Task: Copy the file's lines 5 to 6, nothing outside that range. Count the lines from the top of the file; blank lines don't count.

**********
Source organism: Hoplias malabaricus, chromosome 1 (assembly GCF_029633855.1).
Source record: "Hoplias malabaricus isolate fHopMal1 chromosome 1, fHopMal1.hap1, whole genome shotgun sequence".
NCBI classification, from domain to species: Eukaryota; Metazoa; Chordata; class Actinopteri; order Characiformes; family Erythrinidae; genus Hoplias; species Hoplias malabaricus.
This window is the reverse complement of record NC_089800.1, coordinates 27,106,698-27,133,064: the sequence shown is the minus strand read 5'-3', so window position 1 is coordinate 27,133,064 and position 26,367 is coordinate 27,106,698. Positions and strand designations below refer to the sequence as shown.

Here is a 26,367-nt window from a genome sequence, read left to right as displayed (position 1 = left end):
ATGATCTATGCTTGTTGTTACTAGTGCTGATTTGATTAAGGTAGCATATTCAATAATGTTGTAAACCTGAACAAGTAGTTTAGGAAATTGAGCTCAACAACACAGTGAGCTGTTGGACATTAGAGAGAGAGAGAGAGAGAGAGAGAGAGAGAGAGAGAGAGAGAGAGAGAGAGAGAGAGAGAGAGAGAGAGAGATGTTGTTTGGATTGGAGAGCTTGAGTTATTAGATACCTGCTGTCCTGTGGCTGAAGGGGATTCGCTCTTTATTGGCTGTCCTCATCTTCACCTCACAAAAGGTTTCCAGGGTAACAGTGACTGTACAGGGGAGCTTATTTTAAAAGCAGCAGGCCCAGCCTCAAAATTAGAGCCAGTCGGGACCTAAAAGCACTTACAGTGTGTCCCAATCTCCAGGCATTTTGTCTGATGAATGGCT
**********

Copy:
Here is a 26,367-nt window from a genome sequence, read left to right as displayed (position 1 = left end):
ATGATCTATGCTTGTTGTTACTAGTGCTGATTTGATTAAGGTAGCATATTCAATAATGTTGTAAACCTGAACAAGTAGTTTAGGAAATTGAGCTCAACAACACAGTGAGCTGTTGGACATTAGAGAGAGAGAGAGAGAGAGAGAGAGAGAGAGAGAGAGAGAGAGAGAGAGAGAGAGAGAGAGAGAGAGAGAGATGTTGTTTGGATTGGAGAGCTTGAGTTATTAGATACCTGCTGTCCTGTGGCTGAAGGGGATTCGCTCTTTATTGGCTGTCCTCATCTTCACCTCACAAAAGGTTTCCAGGGTAACAGTGACTGTACAGGGGAGCTTATTTTAAAAGCAGCAGGCCCAGCCTCAAAATTAGAGCCAGTCGGGACCTAAAAGCACTTACAGTGTGTCCCAATCTCCAGGCATTTTGTCTGATGAATGGCT